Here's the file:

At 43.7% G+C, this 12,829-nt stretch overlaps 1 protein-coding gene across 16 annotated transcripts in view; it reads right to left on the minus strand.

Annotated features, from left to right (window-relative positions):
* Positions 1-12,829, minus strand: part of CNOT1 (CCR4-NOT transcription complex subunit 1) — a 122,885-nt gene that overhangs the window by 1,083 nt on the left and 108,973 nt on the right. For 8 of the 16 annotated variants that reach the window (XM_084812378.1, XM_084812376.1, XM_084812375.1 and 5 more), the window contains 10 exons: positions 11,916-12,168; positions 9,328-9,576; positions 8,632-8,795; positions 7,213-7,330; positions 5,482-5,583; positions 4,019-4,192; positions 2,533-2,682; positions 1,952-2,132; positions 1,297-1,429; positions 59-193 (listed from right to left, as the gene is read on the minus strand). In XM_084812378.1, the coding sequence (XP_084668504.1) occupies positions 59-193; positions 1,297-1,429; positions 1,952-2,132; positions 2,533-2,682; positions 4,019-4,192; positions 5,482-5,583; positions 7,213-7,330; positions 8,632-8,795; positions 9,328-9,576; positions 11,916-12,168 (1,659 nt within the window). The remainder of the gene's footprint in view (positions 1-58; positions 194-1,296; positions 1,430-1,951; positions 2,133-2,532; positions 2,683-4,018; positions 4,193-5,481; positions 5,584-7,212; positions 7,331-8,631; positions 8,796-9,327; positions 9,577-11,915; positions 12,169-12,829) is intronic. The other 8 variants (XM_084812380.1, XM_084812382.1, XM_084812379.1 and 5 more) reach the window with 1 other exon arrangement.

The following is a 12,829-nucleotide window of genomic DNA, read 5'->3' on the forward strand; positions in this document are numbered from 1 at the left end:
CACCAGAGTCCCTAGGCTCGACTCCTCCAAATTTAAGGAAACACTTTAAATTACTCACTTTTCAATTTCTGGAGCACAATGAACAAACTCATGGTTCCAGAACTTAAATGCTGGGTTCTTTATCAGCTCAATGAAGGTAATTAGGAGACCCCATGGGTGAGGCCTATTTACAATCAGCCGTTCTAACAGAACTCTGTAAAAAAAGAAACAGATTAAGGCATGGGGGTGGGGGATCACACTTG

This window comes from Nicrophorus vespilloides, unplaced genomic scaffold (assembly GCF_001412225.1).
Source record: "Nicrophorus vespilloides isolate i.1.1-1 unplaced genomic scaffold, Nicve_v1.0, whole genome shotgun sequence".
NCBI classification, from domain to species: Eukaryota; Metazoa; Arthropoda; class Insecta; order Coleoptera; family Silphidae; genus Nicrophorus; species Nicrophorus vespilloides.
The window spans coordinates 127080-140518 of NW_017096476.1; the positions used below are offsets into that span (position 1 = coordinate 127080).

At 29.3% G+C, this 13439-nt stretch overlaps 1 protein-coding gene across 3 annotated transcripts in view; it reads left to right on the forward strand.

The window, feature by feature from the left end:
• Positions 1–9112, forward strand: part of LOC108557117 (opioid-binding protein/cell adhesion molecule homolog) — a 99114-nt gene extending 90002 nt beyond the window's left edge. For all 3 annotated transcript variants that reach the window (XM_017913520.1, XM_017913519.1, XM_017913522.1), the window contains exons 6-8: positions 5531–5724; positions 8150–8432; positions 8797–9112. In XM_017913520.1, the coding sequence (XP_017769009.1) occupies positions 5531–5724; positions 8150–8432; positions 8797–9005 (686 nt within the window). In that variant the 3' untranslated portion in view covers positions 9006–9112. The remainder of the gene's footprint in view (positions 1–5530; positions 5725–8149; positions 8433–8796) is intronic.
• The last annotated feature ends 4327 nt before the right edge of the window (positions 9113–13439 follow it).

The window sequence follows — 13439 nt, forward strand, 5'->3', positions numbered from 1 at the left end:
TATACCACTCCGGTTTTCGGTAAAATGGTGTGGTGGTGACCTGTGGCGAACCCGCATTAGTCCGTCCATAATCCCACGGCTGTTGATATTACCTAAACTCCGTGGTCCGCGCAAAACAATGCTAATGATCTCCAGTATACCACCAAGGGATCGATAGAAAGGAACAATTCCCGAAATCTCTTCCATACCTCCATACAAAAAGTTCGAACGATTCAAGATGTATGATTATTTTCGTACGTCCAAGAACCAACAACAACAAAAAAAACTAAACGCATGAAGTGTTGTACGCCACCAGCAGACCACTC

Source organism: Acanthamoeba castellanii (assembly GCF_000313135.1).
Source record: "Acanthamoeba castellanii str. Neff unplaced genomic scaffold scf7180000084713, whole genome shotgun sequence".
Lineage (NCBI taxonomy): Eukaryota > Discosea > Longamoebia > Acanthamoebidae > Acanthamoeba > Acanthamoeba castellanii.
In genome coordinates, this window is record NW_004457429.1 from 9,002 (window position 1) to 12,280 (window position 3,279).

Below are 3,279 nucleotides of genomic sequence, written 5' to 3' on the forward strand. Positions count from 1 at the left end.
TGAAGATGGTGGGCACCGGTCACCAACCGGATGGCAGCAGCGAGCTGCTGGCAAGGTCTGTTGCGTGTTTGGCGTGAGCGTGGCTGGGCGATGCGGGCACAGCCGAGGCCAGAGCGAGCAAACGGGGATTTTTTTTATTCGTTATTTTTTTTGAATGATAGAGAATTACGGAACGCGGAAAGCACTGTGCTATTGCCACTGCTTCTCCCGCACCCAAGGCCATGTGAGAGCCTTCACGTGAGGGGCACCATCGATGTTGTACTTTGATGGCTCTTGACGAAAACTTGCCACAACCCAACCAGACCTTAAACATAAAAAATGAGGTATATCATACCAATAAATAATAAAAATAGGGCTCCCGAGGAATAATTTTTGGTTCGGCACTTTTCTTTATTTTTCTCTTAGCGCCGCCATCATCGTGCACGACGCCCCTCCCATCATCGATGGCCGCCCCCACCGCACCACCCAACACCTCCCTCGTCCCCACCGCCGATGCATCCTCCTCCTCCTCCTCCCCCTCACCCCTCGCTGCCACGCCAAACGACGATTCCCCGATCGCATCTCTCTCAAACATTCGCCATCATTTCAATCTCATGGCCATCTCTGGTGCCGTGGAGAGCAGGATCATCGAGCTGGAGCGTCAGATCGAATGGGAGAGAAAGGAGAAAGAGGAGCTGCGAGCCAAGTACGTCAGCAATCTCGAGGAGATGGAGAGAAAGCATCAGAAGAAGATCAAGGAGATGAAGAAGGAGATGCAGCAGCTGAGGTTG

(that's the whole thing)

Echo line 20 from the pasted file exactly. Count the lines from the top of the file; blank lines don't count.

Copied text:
Below are 3,279 nucleotides of genomic sequence, written 5' to 3' on the forward strand. Positions count from 1 at the left end.